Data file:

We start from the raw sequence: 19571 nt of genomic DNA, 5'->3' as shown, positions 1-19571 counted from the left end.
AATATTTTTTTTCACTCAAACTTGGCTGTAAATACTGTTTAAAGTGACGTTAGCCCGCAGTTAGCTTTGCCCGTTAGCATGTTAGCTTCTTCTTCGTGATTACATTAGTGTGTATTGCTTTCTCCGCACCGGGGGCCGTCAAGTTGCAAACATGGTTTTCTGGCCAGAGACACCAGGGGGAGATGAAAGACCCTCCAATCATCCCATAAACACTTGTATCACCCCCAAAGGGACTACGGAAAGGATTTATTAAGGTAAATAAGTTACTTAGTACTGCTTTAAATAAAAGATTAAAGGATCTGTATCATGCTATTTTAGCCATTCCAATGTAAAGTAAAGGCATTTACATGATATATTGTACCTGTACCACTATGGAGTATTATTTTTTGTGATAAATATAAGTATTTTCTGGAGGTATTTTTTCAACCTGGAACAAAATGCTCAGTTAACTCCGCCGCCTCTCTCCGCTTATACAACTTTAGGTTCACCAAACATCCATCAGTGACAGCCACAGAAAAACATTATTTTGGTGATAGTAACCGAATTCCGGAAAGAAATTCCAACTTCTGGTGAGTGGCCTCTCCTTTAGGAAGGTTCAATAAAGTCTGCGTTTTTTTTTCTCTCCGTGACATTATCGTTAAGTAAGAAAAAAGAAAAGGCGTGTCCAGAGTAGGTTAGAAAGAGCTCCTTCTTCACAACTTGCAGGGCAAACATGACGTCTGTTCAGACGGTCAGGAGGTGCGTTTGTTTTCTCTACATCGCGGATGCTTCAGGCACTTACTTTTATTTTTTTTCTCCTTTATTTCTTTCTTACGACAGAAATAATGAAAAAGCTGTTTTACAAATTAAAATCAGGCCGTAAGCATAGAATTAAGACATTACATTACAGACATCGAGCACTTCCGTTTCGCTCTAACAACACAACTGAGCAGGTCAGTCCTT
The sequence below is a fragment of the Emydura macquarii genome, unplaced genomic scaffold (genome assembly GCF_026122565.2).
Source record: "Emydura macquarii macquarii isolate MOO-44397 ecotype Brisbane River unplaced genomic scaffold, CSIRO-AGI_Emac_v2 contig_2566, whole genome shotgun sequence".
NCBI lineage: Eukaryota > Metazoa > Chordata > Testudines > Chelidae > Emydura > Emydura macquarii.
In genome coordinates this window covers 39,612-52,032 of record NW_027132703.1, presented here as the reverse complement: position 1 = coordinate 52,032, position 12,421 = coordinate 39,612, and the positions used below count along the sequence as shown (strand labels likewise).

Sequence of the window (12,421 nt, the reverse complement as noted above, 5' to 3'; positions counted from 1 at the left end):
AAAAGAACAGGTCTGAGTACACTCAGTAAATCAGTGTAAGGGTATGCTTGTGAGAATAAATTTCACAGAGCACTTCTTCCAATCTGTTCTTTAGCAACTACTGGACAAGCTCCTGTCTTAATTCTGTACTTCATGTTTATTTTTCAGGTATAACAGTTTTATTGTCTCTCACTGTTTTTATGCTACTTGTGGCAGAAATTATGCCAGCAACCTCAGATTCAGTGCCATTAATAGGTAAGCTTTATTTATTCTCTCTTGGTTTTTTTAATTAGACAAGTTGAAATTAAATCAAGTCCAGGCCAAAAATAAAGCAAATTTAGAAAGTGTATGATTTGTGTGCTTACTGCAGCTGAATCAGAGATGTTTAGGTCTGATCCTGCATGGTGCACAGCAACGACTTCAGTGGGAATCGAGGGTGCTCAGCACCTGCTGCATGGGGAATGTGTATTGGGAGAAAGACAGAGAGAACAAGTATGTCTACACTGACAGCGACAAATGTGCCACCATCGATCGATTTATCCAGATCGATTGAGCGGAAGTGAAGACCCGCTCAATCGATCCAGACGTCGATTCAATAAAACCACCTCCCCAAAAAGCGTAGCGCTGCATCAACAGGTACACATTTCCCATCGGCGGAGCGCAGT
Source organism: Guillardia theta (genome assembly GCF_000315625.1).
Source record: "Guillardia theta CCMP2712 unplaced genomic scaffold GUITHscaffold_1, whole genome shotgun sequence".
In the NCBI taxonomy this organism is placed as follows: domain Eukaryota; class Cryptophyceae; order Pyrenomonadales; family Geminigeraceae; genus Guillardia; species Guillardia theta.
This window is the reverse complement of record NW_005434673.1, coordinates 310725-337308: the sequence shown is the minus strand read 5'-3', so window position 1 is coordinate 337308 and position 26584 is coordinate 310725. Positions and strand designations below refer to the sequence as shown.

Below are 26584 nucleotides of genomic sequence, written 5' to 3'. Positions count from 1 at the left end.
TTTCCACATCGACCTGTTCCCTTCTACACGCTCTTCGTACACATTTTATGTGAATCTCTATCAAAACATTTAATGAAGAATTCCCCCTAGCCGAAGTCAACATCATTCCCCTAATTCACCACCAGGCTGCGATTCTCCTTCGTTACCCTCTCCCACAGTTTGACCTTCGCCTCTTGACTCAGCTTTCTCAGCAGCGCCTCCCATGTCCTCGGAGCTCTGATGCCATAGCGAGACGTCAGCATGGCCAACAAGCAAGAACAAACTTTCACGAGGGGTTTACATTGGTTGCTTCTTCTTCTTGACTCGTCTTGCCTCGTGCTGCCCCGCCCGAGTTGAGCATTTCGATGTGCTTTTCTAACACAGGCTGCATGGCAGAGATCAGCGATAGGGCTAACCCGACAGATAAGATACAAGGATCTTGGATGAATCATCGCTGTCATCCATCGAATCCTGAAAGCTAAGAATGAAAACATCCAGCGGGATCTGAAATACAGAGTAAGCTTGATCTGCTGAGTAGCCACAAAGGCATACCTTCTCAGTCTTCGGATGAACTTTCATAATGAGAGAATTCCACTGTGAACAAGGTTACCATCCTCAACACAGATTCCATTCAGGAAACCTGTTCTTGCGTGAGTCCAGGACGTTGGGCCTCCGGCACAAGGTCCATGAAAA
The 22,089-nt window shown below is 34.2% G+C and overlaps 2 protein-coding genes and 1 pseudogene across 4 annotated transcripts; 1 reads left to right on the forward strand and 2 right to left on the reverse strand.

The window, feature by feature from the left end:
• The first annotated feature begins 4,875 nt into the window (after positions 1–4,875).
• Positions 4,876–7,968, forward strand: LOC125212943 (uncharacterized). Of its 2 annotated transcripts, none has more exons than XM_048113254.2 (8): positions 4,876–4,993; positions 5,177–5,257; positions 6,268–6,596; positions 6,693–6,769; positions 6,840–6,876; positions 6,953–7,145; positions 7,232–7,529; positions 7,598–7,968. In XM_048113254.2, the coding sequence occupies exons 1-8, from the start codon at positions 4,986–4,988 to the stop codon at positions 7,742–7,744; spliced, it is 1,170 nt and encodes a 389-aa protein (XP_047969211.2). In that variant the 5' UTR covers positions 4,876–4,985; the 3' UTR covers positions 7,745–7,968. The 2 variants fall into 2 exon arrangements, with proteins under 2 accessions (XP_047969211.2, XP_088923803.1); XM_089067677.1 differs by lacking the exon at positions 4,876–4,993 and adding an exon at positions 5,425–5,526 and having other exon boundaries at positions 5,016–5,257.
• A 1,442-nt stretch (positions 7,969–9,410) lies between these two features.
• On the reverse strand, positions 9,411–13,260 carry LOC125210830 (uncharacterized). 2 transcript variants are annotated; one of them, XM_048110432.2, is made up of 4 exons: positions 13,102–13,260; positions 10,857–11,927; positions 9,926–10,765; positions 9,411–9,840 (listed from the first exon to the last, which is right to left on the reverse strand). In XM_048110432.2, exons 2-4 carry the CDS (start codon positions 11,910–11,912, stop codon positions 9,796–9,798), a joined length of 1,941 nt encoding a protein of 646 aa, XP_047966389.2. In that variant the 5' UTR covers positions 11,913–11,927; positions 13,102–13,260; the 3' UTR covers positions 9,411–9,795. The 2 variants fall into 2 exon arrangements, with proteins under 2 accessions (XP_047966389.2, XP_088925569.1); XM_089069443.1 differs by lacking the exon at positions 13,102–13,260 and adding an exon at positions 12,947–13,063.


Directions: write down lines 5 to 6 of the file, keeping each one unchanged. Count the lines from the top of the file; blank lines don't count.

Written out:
NCBI lineage: Eukaryota > Metazoa > Chordata > Testudines > Chelidae > Emydura > Emydura macquarii.
In genome coordinates this window covers 39,612-52,032 of record NW_027132703.1, presented here as the reverse complement: position 1 = coordinate 52,032, position 12,421 = coordinate 39,612, and the positions used below count along the sequence as shown (strand labels likewise).